20 rep squats are great. I don’t know much about bodubuilding, but the weights do really seem a slightly off for this kind of training. 8x8 with front squat should not be easy.

I mean, I’ve seen strong and very, very conditioned athlete almost giving up when doing 4x8 fronts in one workout.


#10

I’vde done 10x10 before (assuming you are talking about GVT that is…what I found was on:

Squats: Worked really well, both for adding mass & as a conditioning supplement.
Lat pull downs: Also worked really well.
Bench press: Not good…had to stop about 3-4 sets in…felt like my chest was about to explode.
Bicep & tricep isolation movements: Worked well, great pump!
Rows: Worked well, similar to lat pull downs.


#11

I just did front squats this morning and struggled pretty hard on the last rep for each set. It wasn’t that bad. Maybe I should record myself.

Same with every exercise. I get to the point where I can’t do any more with good form. Usually 1 or 2 more before i,literally can’t lift anymore. Today while benching I almost couldn’t get the last rep at all on the last few sets i,got a little scared haha. So I’m pushing myself.

Example of the weight I use, dips with additional 45lbs, Pullups with additional 25 pounds, bench press 145lbs, row 145lbs, decline bench 185 , dumbbell press with 45s all for about 8-10 reps. And for 153lbs and long arms I think that’s decent weight to throw around for 8 sets with little rest. It’s not like I’m pressing with 25lb dumbbells and stopping with another 10 reps in the tank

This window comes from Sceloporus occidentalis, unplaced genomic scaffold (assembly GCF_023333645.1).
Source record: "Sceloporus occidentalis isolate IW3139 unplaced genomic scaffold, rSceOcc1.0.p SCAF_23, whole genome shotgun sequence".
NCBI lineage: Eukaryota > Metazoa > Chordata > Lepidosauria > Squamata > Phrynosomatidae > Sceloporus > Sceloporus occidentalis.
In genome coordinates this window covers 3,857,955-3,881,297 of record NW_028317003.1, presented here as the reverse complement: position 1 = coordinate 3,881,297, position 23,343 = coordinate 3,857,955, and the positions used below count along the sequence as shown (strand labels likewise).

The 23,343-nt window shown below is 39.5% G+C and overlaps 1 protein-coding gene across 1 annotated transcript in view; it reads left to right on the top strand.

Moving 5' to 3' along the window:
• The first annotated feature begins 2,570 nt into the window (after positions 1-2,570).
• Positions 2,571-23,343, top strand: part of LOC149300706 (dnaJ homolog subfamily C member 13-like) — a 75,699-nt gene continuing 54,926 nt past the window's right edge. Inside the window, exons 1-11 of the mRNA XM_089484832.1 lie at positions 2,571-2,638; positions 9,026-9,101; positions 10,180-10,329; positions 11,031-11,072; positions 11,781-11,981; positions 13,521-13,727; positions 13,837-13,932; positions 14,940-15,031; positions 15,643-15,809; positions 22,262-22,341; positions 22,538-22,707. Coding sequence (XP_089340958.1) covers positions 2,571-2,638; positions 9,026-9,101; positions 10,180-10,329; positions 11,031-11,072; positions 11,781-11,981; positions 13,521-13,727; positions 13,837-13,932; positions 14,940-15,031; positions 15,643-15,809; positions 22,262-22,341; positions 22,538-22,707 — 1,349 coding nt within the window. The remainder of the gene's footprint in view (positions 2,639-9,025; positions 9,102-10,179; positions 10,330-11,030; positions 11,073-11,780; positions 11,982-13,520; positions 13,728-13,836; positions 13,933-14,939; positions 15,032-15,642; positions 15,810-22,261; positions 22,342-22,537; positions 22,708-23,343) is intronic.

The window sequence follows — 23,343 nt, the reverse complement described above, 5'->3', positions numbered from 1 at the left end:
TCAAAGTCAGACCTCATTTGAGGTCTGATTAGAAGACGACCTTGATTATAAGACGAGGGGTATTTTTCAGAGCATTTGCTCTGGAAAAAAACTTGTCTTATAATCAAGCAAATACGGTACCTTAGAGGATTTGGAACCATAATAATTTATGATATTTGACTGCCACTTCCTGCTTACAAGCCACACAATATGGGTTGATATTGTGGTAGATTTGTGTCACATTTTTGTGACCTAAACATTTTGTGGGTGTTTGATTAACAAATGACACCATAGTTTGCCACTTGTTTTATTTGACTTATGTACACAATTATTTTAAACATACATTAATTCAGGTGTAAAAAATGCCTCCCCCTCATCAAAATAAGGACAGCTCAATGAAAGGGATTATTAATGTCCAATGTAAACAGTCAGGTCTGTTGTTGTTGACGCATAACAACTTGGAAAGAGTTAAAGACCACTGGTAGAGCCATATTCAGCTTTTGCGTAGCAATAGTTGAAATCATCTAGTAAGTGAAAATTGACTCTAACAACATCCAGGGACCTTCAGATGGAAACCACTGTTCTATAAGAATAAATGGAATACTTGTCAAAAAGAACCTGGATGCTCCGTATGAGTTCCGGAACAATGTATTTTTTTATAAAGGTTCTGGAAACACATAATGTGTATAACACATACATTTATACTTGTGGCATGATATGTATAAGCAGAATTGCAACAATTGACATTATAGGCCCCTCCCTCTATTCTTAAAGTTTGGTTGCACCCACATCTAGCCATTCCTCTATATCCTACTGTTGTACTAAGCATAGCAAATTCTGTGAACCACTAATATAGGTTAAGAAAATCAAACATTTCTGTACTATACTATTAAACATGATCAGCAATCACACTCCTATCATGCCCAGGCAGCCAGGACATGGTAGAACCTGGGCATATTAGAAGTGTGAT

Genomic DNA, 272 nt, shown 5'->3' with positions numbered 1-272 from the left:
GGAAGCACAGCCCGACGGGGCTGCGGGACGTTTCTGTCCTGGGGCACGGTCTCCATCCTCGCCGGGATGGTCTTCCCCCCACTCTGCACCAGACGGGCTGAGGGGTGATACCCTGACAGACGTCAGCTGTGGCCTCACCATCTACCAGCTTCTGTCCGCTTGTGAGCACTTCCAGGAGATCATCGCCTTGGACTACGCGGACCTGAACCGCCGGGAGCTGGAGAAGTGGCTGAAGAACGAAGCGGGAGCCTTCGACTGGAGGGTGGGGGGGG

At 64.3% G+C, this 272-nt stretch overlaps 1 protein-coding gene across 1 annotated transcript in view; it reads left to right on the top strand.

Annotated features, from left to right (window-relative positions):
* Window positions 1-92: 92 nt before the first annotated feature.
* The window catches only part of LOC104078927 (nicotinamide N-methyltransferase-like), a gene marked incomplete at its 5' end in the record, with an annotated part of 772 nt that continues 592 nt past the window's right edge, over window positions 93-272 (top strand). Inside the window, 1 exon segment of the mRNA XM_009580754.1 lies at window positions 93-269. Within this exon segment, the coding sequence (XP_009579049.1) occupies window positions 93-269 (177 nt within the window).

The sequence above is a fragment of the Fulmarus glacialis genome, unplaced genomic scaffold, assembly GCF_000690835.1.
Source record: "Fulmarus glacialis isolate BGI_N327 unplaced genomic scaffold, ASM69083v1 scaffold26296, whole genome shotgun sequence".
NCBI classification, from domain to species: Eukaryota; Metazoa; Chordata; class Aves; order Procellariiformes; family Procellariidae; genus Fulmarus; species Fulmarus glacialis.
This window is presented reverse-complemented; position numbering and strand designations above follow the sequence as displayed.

Also the 5 second difference is dependant on if I’m using dumbbells or for instance the bench press I take an extra few seconds to position and retract my shoulder blades etc


#12

Recording yourself is an awesome idea.

Question: When was the last time you failed a squat? As in, went down, tried to get back up, spent about 7 seconds grinding it, and then crashed down on the pins? No spotter assist or anything.


#13

2 weeks ago haha, I was front squatting with 135 which is a lot for me, pumped out 3 then on the 4th i failed.

I,also fail a lot on dumbbells and have to drop,them


#14

Sorry, I was talking a squat proper, not a front squat.


#15

Oh nevermind I don’t do back squats my form either sucks or my core is weak because it kills my back. I’m working on strengthening my core. Eventually ill start doing squats and deads


#16

Your very first post said you were doing squats, so you understand my confusion.

The reason I pick that movement is because the front squat and Dbs are easy to bail on. A squat really traps you, and you have to really decide if it’s legitimately too heavy or if you still might have 1 more. Invaluable teaching tool for learning where failure REALLY is.

Spotterless benching can achieve a similar effect, but I don’t find it as helpful.


#17

You should consider squats. Without a midsection of steel, you’re always going to end up in a bad position which will always limit how much weight you move. That will limit how much stimulus your legs get.

Which meams weaker, smaller legs. You gotta attack your weaknesses head-on, not avoid them


#18

can’t this be developed through front squats?


#19

Front squats are more upper back. At least for me. I’m not in a position to get injured.

Being all gung ho and having a great attitude goes so far until I snap my back up and can’t work. I don’t get sick days and my lower back goes through he’ll at work as it is


#20

I front squat as my main lower body exercise. Never back squat, never deadlift. I do just fine.